When I was 12 I read The Boy on the Lake by Judith Clarke (UQP, 1989) and fell in love with these horror filled tales of the supernatural.
I’m doing the May #AusYAChallenge on instagram and today the theme is “a book that changed you.” I had no idea what to post. Every book changes me, until I start the next and it happens all over again. My first thought was some of the books I’ve already posted because they are favs.
Then I looked at my book shelves and The Boy on the Lake jumped out, reminding me of my childhood fears. Even into my teen years I was scared of the dark, monsters, vampires, pretty much everything, yet I devoured horror (books only, i couldn’t handle horror movies). Stephen King was fav teen reading matter, but before him I read The Boy on the Lake on repeat. Of course this reading matter might explain my fears, whatever.
The titular story gave me nightmares, but didn’t stop me reading again and again. “Disraeli” was my favourite and it’s still etched in my memory. Probably something to do with Disraeli being a dog¹ and yes, things don’t end well.
As well as reading everything as a kid, writing was my passion. Since imitation is the greatest form of flattery, I ‘borrowed’ pretty much the whole of “Disraeli” for my own use in a school creative writing piece.
It was probably in Year 8 because in Year 6-7 my primary school had a specialist Creative Writing teacher and I’m pretty sure I wrote the story for a different teacher.
My story had a post-apocalyptic world where the atmosphere was poisoned and food crops had to be grown in glasshouses. There was no dog, but there was an incident caused by the protagonist, who blames someone else and feels guilt, just as that sweet little boy did. Sorry, spoiler, which doesn’t count because if you haven’t read “Disraeli” yet, I wish you luck finding a copy.² Trove says 35 Australian libraries hold a copy. My 28 year old paperback is somewhat fragile. I read it a lot but a library copy might have had more use in 28 years.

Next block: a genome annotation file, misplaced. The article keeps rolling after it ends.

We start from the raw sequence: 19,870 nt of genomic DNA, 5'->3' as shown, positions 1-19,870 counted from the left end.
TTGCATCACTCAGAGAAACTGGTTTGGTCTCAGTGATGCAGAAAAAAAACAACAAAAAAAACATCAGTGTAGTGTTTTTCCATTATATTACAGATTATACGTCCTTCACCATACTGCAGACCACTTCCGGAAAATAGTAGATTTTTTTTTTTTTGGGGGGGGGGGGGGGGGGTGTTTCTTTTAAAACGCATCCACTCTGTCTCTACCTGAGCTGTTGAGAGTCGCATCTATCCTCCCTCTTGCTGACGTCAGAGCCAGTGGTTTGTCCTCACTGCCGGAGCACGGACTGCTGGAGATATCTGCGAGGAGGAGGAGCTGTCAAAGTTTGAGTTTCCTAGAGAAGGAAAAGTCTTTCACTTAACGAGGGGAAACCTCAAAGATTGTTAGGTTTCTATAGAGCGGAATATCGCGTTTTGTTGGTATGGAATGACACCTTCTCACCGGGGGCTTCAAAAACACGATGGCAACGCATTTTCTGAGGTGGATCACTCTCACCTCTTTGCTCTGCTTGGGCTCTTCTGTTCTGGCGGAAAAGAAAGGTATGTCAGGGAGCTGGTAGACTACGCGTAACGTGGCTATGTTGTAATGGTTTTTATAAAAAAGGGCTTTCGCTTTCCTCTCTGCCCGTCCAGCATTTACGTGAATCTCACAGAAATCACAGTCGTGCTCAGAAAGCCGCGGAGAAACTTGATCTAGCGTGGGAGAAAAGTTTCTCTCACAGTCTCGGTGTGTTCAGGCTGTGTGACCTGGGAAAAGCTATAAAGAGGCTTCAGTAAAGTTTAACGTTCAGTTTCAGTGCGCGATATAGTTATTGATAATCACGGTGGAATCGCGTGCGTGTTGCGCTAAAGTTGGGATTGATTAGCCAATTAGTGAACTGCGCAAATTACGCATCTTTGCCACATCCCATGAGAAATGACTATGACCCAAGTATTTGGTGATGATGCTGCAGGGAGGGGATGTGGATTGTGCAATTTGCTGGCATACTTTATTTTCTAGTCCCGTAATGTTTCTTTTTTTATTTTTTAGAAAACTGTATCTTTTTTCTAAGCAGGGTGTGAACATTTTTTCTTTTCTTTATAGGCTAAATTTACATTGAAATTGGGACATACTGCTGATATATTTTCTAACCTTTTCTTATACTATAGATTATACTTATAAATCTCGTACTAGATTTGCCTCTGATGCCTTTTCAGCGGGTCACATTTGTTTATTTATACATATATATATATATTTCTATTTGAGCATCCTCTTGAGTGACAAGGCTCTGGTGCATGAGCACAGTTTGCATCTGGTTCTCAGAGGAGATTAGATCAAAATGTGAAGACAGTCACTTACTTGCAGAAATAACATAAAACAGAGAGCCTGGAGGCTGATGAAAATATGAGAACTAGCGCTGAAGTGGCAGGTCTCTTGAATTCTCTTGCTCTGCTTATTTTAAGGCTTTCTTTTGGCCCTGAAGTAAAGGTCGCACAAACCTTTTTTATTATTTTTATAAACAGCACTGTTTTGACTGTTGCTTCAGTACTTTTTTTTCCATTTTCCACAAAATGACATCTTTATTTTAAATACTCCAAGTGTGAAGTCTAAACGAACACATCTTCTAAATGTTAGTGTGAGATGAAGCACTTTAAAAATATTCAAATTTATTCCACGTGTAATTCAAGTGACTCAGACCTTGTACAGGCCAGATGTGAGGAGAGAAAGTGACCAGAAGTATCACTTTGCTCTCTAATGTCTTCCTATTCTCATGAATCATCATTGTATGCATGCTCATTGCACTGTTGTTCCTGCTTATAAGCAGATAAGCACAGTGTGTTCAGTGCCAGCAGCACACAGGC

Life imitates art. I knew exactly what I was doing when I plagiarized Judith Clarke, so I can’t plead ignorance. I remember hoping no one would find out, so I knew my ‘borrowing’ was wrong. I got an A for my story and never was found out.
Remember crime doesn’t pay, the guilt will eat away at your soul, just ask Disraeli the dog’s neighbour.
- My life long love of books with dogs started early.
- The Boy on the Lake is still in copyright (held by the author Judith Clarke) but is out of print. These surreal stories are pretty much inaccessible today. Copyright has its problems. The changes to PIR proposed by the Productivity Commission are unlikely to solve these problems, but will cause problems for the Australian publishing industry. Melina Marchetta has some wise words to say about this. (Similar changes were proposed in 2009 and after outcry, never implemented.)